Out in Montana’s Big Sky Country Dale Greenwalt spends his summers seeking the incredibly tiny and fragile.
Armed with a putty knife honed razor-sharp on its front edge, Greenwalt probes the cliffs along Flathead River in Northwest Montana, gingerly cracking open and separating paper-thin layers of oil shale from what geologists call the Kishenehn Formation. Once exposed, the shale has given-up a wealth of tiny fossils—exquisitely preserved midges, wasps, caddisflies, aphids, beetles, mosquitoes, water boatmen and other species of ancient insects. Not only are wing veins, hairs, antennae and other minute details visible in the fossils under magnification, but in many cases insect color patterns and pigments also have been preserved.
To find these prehistoric gems Greenwalt, a volunteer paleobiologist at the Smithsonian’s National Museum of Natural History, first breaks off a shale chunk from a riverside cliff and carries it down to the water. Dissecting a chunk thin layer by thin layer, he dunks each fragment into the river then examines it with a hand lens. “You can stare and stare and stare and not see anything until the shale is immersed in water,” Greenwalt explains. When wet, the fossils—most only 2 to 3 millimeters in size—“jump out at you.”
In truth, the jumping days of Greenwalt’s insect finds ended some 46-million years ago during the Middle Eocene, back when Montana had a warm subtropical climate similar to today’s Florida. Although every insect he finds is extinct, many of these prehistoric creatures look remarkably similar to their modern-day descendants. Greenwalt recently published a paper describing a mosquito fossil found along the Flathead River that was nearly identical to modern-day mosquitoes. The discovery made headlines around the world because the mosquito died with a stomach full of blood and Greenwalt and colleagues found iron and porphyrin molecules from its final blood meal preserved intact inside the fossil.
Today, Greenwalt is excited by another Flathead River find: the exquisitely detailed fossil of the left forewing of a male katydid. The wing is so well preserved that the pars stridens—the tiny toothed apparatus or file the katydid used to create its chirp—is clearly visible. “There are only four known fossils in the world of a katydid wing with the pars stridens preserved,” Greenwalt says. “What is interesting is that you can measure the length of the file, the distance between the ridges and their heights, and try and recreate the sound that the insect made.”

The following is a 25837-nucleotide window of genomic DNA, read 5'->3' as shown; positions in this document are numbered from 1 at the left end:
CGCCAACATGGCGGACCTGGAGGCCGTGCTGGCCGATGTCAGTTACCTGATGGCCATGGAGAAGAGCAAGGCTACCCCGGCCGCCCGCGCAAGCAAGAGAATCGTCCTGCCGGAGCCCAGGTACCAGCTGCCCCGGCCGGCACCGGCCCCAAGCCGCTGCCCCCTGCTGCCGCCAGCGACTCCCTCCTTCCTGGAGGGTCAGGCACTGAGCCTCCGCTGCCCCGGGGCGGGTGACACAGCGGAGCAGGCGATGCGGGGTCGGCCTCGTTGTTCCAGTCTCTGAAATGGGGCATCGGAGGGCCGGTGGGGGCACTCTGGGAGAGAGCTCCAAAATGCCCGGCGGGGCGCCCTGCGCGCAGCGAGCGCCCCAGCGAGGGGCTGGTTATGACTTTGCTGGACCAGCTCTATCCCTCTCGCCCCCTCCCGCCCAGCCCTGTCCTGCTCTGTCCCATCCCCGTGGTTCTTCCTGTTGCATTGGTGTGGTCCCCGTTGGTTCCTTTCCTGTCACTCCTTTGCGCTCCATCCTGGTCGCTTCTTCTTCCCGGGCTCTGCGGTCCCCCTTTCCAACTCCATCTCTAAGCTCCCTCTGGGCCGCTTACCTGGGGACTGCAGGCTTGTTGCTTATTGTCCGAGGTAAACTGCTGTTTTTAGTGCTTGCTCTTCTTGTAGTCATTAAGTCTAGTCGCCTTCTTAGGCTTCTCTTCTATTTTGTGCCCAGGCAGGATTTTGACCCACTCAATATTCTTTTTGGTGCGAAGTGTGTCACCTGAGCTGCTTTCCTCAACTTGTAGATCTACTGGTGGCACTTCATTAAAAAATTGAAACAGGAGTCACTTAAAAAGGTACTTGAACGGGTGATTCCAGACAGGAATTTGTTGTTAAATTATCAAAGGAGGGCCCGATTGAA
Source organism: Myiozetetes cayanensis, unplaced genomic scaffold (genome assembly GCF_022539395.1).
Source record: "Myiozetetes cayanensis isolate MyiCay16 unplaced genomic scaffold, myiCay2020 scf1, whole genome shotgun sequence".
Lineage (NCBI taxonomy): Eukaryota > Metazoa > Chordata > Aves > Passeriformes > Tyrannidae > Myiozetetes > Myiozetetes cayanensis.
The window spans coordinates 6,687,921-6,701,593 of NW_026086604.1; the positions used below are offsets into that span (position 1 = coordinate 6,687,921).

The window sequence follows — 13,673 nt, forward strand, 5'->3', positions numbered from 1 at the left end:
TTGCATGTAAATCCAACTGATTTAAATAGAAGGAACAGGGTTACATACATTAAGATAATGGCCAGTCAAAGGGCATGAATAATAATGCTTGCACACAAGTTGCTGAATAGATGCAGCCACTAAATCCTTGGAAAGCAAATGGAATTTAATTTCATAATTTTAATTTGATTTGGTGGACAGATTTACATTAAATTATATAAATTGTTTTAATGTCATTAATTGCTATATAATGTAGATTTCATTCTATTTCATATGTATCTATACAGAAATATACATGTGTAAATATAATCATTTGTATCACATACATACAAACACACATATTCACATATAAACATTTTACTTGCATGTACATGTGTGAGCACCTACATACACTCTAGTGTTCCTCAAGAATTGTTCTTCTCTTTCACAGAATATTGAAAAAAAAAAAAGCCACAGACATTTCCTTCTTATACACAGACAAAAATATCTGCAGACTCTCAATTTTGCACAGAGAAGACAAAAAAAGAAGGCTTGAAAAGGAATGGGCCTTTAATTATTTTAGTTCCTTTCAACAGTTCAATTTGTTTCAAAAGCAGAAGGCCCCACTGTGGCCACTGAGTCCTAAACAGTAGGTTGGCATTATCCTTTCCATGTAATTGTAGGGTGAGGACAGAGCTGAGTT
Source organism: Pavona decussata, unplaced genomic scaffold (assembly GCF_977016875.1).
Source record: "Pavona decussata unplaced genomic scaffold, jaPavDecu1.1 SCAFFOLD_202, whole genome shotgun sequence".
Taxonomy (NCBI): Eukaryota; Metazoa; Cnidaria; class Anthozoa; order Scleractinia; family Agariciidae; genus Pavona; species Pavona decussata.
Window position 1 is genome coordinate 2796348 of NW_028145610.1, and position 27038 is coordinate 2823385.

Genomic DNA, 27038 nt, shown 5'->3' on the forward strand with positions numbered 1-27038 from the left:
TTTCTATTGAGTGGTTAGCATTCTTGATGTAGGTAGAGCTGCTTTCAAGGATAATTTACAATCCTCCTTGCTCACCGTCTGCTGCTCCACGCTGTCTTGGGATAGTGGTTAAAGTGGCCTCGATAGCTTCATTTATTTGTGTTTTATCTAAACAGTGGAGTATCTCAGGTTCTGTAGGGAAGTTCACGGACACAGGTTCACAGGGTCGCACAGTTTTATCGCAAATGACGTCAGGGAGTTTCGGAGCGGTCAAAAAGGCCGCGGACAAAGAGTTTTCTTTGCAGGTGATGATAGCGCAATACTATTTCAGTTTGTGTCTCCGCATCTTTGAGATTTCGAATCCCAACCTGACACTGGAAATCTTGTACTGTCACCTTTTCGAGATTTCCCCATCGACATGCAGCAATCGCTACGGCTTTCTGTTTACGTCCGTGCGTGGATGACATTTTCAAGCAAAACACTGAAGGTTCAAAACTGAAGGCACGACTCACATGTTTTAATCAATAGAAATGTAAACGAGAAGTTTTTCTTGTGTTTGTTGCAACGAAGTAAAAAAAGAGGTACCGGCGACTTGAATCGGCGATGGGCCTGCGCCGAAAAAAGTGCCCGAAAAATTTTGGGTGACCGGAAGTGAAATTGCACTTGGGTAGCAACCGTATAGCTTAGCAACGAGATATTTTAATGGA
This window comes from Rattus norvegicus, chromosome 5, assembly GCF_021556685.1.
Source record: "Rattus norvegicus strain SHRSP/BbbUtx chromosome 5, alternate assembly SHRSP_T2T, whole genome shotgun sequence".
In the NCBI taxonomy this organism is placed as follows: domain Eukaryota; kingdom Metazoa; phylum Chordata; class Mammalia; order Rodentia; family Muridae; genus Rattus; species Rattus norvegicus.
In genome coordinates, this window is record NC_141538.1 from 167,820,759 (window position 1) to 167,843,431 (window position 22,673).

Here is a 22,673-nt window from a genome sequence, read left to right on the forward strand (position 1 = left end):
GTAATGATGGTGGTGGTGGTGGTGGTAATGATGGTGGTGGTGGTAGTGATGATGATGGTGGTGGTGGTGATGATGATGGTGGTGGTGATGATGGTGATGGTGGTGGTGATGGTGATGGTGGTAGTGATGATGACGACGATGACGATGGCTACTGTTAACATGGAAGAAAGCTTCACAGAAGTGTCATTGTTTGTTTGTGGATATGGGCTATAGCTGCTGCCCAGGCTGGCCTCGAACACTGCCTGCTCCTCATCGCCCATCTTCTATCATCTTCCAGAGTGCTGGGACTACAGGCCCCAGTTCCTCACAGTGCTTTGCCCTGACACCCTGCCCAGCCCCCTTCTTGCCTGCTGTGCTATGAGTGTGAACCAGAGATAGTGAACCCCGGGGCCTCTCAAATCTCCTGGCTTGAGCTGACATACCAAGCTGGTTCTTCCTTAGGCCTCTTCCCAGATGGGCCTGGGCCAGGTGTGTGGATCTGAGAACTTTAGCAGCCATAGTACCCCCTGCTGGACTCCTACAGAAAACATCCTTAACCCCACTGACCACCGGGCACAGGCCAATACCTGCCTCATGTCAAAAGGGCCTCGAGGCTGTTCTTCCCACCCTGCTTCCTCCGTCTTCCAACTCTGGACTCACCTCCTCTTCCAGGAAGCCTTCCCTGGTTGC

Based on the pattern of veins in the fossil wing Greenwalt and his colleague Jess Rust were able to name the katydid as a new species, Pseudotettigonia Leona. “The wing is a little bit different from that of a modern katydid wing in that it is shorter and fatter,” Greenwalt explains.
Scientists who study living katydids, dragonflies and butterflies don’t need to use wing venation to differentiate between species because the rest of the insect is readily available. For paleontologists a wing is often the only part of a large insect’s morphology available for to study, Greenwalt says. “So the paleontologist is forced to classify many insects on wing structure and venation.”
And it is only very rarely that large insect wings, such as the katydid’s, turn up in shale oil fossils. They are flat and thin and are easily covered up by sediments. Never, in the Kishenehn shale, has Greenwalt found the complete fossil of a large insect.
Large insects cannot be covered quickly enough by sediments before they are eaten by a bird, fish or another insect, or they are destroyed by water currents or bacteria, Greenwalt says. “To me one of the most interesting aspects of this whole project is not the fossils themselves but the process that led to their preservation and fossilization. The question is how did so many tiny and fragile insects become so well preserved?”“I’ve collected nearly 6,000 pieces of shale containing over 16,000 fossil insects and there’s only one dragonfly, which is represented by just one wing, Greenwalt points out. “There is definitely a bias toward small insects in these fossils. The insects we are finding are obviously from shallow water, from the shore or maybe swamps or stagnant water adjacent to or part of a large freshwater lake.”
“What we think happened,” Greenwalt continues, “is that in spring as the waters warm up, algae began to grow. The surface of the algae is sticky, so it traps the insects. Next, the alga grows up over and envelops the insect. In this way it protects it from predation and bacterial degradation. Then as the mat of algae matures it sinks to the bottom where it continues to protect the insect from decomposition.” In winter the insect is covered by a layer of sand and eventually is compressed into a fossil.
Greenwalt plans to try and recreate this process in a petri dish sometime soon, he says. “We’ll grow the algae, put the insect on it, and do a time-lapse video of the algae growing up and enveloping it.”
Until then he’s got a growing collection of exquisite fossil insects to study that he’s brought back from the Flathead River and placed in a series of drawers in the Natural History Museum’s Department of Paleobiology. This summer he’ll be back in Montana prospecting fossils with the help of interns from Montana State University.
“In my opinion the fossils of the Flathead River oil shale are an incredible resource,” he says. “They are arguably the best preserved insect fossils in the world.”
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